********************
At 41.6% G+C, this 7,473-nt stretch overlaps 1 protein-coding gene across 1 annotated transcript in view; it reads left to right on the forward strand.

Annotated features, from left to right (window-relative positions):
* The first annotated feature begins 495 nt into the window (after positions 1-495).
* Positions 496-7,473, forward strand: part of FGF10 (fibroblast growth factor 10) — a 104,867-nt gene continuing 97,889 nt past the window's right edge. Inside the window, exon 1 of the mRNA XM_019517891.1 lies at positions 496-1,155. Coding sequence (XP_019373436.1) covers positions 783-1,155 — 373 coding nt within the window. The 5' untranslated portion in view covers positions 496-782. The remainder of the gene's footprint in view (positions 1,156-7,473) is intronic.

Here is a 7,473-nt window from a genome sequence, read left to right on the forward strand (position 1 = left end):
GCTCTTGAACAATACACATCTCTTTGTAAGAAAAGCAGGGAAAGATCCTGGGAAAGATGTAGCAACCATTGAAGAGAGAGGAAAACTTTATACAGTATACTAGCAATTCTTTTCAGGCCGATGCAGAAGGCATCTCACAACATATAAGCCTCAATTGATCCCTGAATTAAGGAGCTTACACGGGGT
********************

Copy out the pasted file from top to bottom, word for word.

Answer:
At 41.6% G+C, this 7,473-nt stretch overlaps 1 protein-coding gene across 1 annotated transcript in view; it reads left to right on the forward strand.

Annotated features, from left to right (window-relative positions):
* The first annotated feature begins 495 nt into the window (after positions 1-495).
* Positions 496-7,473, forward strand: part of FGF10 (fibroblast growth factor 10) — a 104,867-nt gene continuing 97,889 nt past the window's right edge. Inside the window, exon 1 of the mRNA XM_019517891.1 lies at positions 496-1,155. Coding sequence (XP_019373436.1) covers positions 783-1,155 — 373 coding nt within the window. The 5' untranslated portion in view covers positions 496-782. The remainder of the gene's footprint in view (positions 1,156-7,473) is intronic.

Here is a 7,473-nt window from a genome sequence, read left to right on the forward strand (position 1 = left end):
GCTCTTGAACAATACACATCTCTTTGTAAGAAAAGCAGGGAAAGATCCTGGGAAAGATGTAGCAACCATTGAAGAGAGAGGAAAACTTTATACAGTATACTAGCAATTCTTTTCAGGCCGATGCAGAAGGCATCTCACAACATATAAGCCTCAATTGATCCCTGAATTAAGGAGCTTACACGGGGT